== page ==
Participant 5 has found a lot in common with participant 9; they were going to meet up outside of the group and encourage each other to lose weight and get fitter.

Participant 9 has found a lot in common with participant 5; they were going to meet up outside of the group and encourage each other to lose weight and get fitter.

Participant 10 has grown in confidence and is starting a new business course to be able to set up on his own, his relationship with his parents has improved and he is taking better care of himself.

Direct feedback was also collected from the participants regarding their experience of the walks:

  • I made a new friend and found amazing support from keyworkers – I now have more confidence to do new things.

  • I feel really honoured and lucky to have experienced this and I have hopefully made new friends.

  • This has made me more active and I now want to get out into the countryside more.

  • It’s been good for me.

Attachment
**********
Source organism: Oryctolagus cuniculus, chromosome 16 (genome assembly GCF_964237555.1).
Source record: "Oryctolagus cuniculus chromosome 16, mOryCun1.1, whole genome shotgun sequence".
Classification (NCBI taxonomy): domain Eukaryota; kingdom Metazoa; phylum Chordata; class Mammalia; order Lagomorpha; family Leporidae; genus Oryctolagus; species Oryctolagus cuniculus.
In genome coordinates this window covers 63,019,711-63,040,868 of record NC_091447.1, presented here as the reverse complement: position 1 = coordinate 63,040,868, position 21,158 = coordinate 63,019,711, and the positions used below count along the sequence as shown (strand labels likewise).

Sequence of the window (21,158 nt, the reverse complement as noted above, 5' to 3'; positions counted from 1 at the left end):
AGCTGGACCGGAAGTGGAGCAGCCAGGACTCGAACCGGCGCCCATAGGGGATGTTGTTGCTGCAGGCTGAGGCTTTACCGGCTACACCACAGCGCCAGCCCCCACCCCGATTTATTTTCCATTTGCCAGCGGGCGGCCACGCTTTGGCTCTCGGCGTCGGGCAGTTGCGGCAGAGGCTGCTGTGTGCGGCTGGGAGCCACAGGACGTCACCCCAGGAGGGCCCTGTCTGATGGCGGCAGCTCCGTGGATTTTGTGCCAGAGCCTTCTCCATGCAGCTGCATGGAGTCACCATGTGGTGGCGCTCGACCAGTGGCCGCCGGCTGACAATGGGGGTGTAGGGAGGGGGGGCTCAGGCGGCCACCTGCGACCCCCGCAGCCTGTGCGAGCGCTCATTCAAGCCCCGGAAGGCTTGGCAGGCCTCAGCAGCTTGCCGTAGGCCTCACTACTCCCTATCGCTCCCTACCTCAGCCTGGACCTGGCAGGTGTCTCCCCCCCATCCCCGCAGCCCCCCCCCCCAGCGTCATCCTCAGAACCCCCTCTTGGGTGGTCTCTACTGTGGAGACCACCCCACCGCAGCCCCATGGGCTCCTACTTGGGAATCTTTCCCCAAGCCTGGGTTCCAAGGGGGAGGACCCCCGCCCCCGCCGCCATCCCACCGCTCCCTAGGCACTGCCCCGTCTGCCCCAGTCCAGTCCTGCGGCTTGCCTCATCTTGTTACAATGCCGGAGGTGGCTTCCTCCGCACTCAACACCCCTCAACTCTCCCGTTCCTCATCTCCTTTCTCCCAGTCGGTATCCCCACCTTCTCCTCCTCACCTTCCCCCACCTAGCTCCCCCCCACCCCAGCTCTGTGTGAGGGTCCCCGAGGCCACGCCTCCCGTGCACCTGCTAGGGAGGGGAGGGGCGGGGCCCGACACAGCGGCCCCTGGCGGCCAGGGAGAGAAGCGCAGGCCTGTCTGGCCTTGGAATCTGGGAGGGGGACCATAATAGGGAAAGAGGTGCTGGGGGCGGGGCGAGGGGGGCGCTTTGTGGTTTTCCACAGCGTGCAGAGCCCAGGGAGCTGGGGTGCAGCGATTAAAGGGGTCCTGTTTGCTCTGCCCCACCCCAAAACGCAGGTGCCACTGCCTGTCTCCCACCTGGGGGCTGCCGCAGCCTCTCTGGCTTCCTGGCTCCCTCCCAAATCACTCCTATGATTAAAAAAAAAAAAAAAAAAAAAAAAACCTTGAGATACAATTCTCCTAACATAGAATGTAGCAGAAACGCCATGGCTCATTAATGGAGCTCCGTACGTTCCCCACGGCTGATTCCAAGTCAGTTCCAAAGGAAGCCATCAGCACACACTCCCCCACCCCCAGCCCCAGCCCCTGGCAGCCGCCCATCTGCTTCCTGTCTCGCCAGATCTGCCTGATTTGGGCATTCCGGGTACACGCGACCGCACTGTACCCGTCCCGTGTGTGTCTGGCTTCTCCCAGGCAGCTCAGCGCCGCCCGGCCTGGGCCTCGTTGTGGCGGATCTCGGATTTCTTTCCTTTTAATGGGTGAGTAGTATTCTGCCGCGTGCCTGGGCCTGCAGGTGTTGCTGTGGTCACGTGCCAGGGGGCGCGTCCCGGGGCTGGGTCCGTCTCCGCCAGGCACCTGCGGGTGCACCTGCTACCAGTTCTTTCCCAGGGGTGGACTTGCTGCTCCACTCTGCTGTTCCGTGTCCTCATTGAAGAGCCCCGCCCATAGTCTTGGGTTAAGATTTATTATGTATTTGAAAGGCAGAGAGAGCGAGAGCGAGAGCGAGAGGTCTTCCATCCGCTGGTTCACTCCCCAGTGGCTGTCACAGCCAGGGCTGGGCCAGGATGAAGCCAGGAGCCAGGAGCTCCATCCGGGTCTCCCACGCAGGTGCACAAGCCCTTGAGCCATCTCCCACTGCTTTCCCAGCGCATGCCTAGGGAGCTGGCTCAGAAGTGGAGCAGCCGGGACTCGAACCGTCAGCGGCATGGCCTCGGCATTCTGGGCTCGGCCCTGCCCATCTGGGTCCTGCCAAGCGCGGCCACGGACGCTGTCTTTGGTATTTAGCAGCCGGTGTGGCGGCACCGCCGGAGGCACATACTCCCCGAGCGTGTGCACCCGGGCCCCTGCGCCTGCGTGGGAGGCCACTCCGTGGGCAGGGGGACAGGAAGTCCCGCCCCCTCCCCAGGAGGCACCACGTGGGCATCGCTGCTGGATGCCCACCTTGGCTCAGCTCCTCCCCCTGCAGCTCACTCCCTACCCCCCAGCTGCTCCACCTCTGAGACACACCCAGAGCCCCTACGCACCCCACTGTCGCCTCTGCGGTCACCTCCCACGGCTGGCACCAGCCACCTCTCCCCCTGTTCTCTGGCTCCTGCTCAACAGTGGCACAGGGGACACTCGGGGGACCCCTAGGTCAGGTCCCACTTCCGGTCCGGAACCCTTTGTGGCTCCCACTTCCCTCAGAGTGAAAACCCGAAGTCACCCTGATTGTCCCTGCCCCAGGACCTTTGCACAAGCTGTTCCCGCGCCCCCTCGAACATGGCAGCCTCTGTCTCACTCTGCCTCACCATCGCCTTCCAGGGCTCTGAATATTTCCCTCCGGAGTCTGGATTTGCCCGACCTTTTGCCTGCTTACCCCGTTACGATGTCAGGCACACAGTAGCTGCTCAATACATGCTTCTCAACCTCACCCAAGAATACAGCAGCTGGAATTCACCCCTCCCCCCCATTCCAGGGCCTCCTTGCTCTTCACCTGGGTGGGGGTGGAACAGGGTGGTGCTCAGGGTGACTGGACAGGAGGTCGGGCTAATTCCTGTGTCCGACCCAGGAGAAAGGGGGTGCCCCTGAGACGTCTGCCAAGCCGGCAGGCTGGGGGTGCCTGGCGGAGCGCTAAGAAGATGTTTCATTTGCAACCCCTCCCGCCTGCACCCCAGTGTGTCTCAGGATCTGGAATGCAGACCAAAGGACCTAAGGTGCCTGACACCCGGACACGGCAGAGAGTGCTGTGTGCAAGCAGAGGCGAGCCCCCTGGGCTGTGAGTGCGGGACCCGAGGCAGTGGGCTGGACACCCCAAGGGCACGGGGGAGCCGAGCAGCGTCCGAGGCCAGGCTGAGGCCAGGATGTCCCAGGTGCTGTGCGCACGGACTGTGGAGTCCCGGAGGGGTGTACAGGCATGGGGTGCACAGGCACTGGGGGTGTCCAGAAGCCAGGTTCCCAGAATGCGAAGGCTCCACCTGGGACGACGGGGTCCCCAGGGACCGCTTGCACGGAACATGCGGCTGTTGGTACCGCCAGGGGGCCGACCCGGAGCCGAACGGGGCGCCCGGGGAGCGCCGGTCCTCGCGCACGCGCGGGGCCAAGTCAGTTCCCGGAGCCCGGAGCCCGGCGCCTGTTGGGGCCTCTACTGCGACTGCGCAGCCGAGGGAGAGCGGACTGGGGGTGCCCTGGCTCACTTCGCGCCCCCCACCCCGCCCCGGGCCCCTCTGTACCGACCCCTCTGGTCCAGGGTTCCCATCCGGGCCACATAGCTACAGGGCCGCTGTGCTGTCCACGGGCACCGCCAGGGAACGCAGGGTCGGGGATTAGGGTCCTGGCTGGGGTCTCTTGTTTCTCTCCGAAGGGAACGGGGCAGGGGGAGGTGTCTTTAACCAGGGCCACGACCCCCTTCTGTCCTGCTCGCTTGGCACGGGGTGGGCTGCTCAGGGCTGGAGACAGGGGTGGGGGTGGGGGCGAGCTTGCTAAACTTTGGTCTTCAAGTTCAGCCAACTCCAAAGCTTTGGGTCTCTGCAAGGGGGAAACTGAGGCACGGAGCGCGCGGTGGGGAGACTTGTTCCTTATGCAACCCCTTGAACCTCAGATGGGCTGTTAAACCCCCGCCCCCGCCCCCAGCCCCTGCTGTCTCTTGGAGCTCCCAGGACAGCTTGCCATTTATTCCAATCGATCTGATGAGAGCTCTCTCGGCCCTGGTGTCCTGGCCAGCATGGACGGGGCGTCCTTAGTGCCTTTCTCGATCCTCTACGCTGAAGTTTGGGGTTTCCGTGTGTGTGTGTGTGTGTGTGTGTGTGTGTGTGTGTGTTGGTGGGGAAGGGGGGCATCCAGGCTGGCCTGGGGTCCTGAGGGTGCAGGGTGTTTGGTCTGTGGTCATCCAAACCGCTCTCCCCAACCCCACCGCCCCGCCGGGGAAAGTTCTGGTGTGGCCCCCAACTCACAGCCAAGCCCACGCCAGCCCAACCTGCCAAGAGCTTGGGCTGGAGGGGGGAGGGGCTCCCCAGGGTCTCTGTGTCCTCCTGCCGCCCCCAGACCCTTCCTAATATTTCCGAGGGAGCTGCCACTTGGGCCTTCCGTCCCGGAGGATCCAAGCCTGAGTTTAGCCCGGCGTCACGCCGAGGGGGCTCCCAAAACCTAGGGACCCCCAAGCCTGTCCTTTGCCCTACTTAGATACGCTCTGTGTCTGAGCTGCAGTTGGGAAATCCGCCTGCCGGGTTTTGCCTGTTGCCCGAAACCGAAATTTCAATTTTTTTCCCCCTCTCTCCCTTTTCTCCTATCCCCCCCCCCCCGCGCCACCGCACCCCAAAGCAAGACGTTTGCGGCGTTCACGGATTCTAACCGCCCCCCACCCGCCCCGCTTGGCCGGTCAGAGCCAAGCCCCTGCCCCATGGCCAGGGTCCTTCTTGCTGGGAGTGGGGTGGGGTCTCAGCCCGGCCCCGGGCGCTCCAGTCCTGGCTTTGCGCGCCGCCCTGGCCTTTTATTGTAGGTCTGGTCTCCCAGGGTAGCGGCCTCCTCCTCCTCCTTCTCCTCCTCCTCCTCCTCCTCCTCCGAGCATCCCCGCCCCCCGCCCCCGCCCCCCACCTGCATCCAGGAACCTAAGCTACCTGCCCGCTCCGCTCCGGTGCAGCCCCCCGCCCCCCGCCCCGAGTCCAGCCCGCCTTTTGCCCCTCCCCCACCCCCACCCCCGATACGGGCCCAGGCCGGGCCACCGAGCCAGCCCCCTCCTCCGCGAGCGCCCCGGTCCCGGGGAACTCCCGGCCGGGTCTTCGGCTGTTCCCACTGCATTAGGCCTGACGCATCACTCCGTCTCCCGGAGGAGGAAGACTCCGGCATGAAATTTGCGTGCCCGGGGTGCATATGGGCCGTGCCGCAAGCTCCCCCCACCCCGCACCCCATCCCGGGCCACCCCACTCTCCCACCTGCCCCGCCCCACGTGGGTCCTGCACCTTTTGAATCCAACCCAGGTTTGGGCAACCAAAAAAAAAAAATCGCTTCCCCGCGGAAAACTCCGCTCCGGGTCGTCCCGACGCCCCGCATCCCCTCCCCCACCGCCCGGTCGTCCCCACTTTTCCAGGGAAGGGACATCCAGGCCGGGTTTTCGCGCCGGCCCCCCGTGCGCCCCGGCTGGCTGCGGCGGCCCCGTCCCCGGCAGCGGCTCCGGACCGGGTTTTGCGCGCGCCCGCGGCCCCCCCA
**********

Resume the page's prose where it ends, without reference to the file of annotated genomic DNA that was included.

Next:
• It’s improved my mental health over the past six weeks. I feel part of something and the staff are lovely, really welcoming and great. I also now know a lot about Blenheim – Johnny’s facts! It’s been amazing.

  • This has been great for my mental health, given me more confidence and I know it is ok not to be ok. I have enjoyed meeting people who are the same as me.

  • Lovely place, lovely people, perfect timing. Really happy and grateful to be taking part, It’s been a long old shift getting clean again.

  • Thanks Aspire and Blenheim for the wicked day it really is good for your mental health walking round there so thank you again from me my wife and kids.


Overall, the feasibility study has been valuable because it has allowed us to explore the use of IoT to facilitate a social px. Though there were some difficulties with setting up the technology, these difficulties serve to provide lessons for the future.